Haha I like how the “serious question” comes in the form of a re-purposed quote from SGM-30. Nice.
Yeah my parents have been extremely supportive of me. They put me in drum lessons when I was twelve, bought me a 4-track when I was sixteen, and were always excited to hear anything I was working on or released. They even come to my shows when they’re in the same province (I try to steer them toward shows that don’t require total immersion in hip-hop culture or a ton of youthful stamina to appreciate, like house concerts or early events).
They never get on my case about it, but I imagine if there’s any part of my lifestyle that disappoints them it’s the day job. Like they would love for me to be supporting myself through music as much as I would, but besides mom occasionally asking me why she doesn’t hear me on the radio more often, they certainly don’t lament it.
I don’t think they wish I was doing another kind of art, even… I made darn sure their house was rattling with rap music almost non-stop from 1989 until 2001 when I moved out, so they had plenty of opportunity to get used to it as a legitimate milieu for expression. Heck, my first beats were made from samples I took from their vinyl collection (which I’m still plundering, haha), and the cassette copy of Run DMC’s “Raising Hell” that I used to play at full volume every morning before school in grade 5 and 6 was handed down from my dad, who bought it for himself to see if he would like it.
I’m a very fortunate person, in the parents department.
But on the topic of lifestyle choices…
The quote in the dedication of Humble & Brilliant, that says “my mom, who loves me just as much as if I were gay,” comes from the talk we had when I phoned her up to come clean about my non-monogamous lifestyle, made urgent by the fact I was in two serious long-term relationships at once and I didn’t want to keep the one they didn’t already know about secret, or have weird things around family occasions and gatherings where they know about one person I love and share my life with, but not another.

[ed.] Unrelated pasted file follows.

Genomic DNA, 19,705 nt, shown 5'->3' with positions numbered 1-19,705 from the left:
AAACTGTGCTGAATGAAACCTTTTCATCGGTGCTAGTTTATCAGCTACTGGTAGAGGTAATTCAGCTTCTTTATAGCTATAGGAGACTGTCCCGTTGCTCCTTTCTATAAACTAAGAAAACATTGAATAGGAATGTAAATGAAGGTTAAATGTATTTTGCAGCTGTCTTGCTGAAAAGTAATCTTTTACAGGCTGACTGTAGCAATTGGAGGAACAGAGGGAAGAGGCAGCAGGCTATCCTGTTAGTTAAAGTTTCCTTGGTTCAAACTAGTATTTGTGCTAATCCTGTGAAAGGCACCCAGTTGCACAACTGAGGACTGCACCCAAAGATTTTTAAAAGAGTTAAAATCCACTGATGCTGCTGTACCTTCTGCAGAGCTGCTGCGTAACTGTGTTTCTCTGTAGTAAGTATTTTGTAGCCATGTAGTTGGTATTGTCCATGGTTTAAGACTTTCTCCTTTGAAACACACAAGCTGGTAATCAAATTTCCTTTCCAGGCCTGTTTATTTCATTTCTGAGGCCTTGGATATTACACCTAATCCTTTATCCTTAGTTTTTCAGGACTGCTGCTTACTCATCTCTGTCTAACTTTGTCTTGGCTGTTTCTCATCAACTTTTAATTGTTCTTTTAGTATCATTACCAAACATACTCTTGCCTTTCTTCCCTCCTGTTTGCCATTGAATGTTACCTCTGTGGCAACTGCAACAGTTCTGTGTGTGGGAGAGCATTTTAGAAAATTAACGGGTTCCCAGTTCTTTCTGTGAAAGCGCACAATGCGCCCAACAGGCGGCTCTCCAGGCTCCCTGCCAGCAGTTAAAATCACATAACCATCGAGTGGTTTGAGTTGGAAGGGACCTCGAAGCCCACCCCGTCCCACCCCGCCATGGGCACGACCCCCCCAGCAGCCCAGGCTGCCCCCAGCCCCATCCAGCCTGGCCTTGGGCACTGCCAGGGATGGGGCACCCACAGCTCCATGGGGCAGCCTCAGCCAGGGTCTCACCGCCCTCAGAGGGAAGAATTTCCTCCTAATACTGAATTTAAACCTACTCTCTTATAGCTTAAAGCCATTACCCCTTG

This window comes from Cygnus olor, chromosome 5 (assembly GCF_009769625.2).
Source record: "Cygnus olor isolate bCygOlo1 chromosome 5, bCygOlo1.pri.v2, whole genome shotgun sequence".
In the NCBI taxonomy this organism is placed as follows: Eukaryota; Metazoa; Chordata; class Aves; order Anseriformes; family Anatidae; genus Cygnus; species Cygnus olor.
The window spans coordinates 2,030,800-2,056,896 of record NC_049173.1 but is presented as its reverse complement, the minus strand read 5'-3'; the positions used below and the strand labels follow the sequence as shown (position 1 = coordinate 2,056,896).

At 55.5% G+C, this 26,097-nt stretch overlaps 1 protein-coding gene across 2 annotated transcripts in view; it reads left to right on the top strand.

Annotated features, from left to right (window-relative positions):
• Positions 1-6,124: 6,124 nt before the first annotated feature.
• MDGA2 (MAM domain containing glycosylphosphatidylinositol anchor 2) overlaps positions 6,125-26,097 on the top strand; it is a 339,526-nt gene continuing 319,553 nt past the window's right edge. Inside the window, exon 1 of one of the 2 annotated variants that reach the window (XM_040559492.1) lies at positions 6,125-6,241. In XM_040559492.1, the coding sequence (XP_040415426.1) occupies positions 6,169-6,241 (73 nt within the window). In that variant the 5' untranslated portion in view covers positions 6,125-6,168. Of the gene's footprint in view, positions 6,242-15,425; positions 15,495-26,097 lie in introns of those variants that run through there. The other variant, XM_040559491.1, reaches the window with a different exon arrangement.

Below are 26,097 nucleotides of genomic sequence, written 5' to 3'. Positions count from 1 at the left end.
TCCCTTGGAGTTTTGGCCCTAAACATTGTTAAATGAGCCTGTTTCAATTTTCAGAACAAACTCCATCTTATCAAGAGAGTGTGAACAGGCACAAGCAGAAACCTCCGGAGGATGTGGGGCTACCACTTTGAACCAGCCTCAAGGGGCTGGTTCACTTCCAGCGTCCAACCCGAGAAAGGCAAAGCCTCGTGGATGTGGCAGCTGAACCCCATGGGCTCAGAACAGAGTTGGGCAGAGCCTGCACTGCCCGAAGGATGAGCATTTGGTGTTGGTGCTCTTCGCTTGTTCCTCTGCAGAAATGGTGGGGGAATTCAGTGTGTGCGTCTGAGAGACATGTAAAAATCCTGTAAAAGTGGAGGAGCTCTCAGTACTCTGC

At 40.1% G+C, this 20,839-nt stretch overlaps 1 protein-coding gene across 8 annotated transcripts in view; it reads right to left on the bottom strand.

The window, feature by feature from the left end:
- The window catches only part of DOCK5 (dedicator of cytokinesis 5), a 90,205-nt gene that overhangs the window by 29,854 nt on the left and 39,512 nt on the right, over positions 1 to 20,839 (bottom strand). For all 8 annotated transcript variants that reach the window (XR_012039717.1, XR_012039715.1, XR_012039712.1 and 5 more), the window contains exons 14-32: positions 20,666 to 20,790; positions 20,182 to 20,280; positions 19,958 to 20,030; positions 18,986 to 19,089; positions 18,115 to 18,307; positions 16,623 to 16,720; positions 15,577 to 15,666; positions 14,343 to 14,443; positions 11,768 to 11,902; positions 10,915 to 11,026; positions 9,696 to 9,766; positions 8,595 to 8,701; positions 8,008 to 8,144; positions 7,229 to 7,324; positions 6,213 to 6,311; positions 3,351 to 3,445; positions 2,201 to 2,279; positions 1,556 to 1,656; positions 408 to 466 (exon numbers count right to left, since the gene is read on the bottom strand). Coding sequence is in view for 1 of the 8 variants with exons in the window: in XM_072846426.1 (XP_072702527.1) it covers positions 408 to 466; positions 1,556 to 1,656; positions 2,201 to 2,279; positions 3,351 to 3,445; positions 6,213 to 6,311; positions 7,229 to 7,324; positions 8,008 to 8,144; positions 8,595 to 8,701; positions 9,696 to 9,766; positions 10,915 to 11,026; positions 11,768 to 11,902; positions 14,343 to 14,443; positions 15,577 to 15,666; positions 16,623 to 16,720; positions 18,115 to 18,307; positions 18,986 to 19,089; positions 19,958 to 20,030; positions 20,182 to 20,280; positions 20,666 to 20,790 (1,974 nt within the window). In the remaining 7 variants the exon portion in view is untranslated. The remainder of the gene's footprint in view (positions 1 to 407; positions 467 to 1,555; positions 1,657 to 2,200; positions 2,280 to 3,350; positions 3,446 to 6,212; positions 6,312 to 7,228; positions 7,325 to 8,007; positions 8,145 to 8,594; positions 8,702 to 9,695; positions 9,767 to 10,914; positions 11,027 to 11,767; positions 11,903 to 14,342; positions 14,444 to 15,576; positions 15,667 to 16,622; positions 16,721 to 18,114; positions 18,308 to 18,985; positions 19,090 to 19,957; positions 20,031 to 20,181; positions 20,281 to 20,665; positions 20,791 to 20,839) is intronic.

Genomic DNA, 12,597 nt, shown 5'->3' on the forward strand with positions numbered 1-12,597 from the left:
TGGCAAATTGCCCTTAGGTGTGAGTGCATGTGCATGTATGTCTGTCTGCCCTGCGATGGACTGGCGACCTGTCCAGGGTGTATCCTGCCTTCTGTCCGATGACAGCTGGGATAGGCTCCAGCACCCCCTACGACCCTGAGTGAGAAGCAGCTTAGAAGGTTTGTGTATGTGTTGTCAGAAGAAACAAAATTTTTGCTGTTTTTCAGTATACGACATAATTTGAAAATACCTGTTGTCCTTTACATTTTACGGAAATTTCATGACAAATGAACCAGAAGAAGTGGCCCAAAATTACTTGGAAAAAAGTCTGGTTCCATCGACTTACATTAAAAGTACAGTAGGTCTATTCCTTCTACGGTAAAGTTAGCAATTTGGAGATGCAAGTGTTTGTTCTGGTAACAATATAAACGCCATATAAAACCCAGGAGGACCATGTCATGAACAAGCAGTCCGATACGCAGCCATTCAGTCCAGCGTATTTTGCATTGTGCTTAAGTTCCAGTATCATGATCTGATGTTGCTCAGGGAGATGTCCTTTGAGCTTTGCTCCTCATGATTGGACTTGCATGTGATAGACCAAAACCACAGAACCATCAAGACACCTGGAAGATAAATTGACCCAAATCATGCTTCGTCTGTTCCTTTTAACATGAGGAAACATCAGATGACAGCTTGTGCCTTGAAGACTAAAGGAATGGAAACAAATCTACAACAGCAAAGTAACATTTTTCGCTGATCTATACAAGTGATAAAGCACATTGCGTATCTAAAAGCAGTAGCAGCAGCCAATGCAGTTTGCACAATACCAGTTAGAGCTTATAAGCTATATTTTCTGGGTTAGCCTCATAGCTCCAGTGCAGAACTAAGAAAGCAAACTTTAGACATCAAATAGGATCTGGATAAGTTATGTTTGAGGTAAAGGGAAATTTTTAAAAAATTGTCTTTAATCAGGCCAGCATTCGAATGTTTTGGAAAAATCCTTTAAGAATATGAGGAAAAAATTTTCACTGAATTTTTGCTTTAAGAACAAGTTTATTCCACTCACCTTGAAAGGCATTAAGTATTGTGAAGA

Mom’s still in Halifax, and I was living in Ottawa, so it hadn’t really come up in the year that it had been going on. My father had been crashing on the futon in my studio for a few months (they’re still together but live 18 hours apart, it’s a long story), so I had told him already and he had been great and I expected no less from her, but it’s still a fraught conversation, you know?
She expressed a lot of concerns because those are the types of feelings that pop up, and I mean I had a really active Facebook then and it was really obvious SOMEthing was going on so she had likely been storing up a lot of concerns about my love life that got folded in when we talked about that. And I was ready with the pat answers like “well a lot of monogamous relationships fail too!” and we had what turned out to be a great talk, and what she meant to say was along the lines of “I love you no matter what, and this has just as much impact on that as if you were calling to tell me that you’re gay, which is zero impact, but also as your mother I feel concern for you out there in the world so anything that makes for a distinct area of tension against mainstream culture will be met with a flurry of questions about whether you’ll be okay.”
The sentence she said, though, and which I am eternally the worst kid ever for ribbing her about, was “I love you just as much as if you told me you were gay.”
I bring all this up to really hammer home the point that my mom and dad are willing to stand behind me on my lifestyle choices. They let me get Kris Kross braids when I was 12! My mom said I could get my ear pierced when I was 11 but not until school was out because she felt the principal of my elementary school had it in for me because I was fat (and she was right, holy shit I just remembered this other story… that’s for another time though).
I know that they are sad deep in their souls that I won’t be having children, though. That’s probably the element of my lifestyle that they’re the least able to root for me in, but they never ever bother me about it. I gleaned it from knowing them as people, from things my mom used to say when my sisters and I were in different places than we are now, and how my dad feels when his sister writes to him about her grandkids, and I’m sorry that they may be experiencing any sort of void there.
But they have never hung it on me. They let me do what I’m doing with my life, and pretty much applaud it.
They are my biggest fans.
And I am theirs.